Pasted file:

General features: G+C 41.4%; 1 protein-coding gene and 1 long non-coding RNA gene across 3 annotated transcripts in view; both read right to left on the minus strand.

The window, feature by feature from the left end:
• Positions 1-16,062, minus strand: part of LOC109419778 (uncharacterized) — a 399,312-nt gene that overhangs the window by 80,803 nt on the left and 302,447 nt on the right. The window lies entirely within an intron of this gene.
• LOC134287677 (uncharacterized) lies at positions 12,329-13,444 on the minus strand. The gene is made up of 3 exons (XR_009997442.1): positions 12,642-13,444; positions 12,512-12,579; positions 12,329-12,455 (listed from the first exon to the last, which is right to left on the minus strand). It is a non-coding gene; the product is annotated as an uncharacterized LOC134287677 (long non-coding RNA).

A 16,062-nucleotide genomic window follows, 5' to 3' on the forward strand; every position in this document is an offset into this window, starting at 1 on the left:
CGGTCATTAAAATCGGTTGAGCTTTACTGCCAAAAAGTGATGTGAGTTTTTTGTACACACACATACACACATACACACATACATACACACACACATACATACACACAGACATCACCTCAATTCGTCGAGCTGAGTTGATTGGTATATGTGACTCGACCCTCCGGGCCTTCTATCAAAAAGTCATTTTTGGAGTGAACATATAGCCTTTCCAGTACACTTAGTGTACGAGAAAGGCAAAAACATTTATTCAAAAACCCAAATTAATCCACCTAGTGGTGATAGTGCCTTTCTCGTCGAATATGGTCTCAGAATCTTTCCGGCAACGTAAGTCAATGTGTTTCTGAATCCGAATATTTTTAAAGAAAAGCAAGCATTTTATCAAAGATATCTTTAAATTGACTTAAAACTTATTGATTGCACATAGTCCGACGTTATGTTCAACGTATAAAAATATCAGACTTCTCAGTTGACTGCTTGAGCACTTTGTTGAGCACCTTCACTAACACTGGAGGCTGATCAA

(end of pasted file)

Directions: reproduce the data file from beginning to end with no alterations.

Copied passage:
General features: G+C 41.4%; 1 protein-coding gene and 1 long non-coding RNA gene across 3 annotated transcripts in view; both read right to left on the minus strand.

The window, feature by feature from the left end:
• Positions 1-16,062, minus strand: part of LOC109419778 (uncharacterized) — a 399,312-nt gene that overhangs the window by 80,803 nt on the left and 302,447 nt on the right. The window lies entirely within an intron of this gene.
• LOC134287677 (uncharacterized) lies at positions 12,329-13,444 on the minus strand. The gene is made up of 3 exons (XR_009997442.1): positions 12,642-13,444; positions 12,512-12,579; positions 12,329-12,455 (listed from the first exon to the last, which is right to left on the minus strand). It is a non-coding gene; the product is annotated as an uncharacterized LOC134287677 (long non-coding RNA).

A 16,062-nucleotide genomic window follows, 5' to 3' on the forward strand; every position in this document is an offset into this window, starting at 1 on the left:
CGGTCATTAAAATCGGTTGAGCTTTACTGCCAAAAAGTGATGTGAGTTTTTTGTACACACACATACACACATACACACATACATACACACACACATACATACACACAGACATCACCTCAATTCGTCGAGCTGAGTTGATTGGTATATGTGACTCGACCCTCCGGGCCTTCTATCAAAAAGTCATTTTTGGAGTGAACATATAGCCTTTCCAGTACACTTAGTGTACGAGAAAGGCAAAAACATTTATTCAAAAACCCAAATTAATCCACCTAGTGGTGATAGTGCCTTTCTCGTCGAATATGGTCTCAGAATCTTTCCGGCAACGTAAGTCAATGTGTTTCTGAATCCGAATATTTTTAAAGAAAAGCAAGCATTTTATCAAAGATATCTTTAAATTGACTTAAAACTTATTGATTGCACATAGTCCGACGTTATGTTCAACGTATAAAAATATCAGACTTCTCAGTTGACTGCTTGAGCACTTTGTTGAGCACCTTCACTAACACTGGAGGCTGATCAA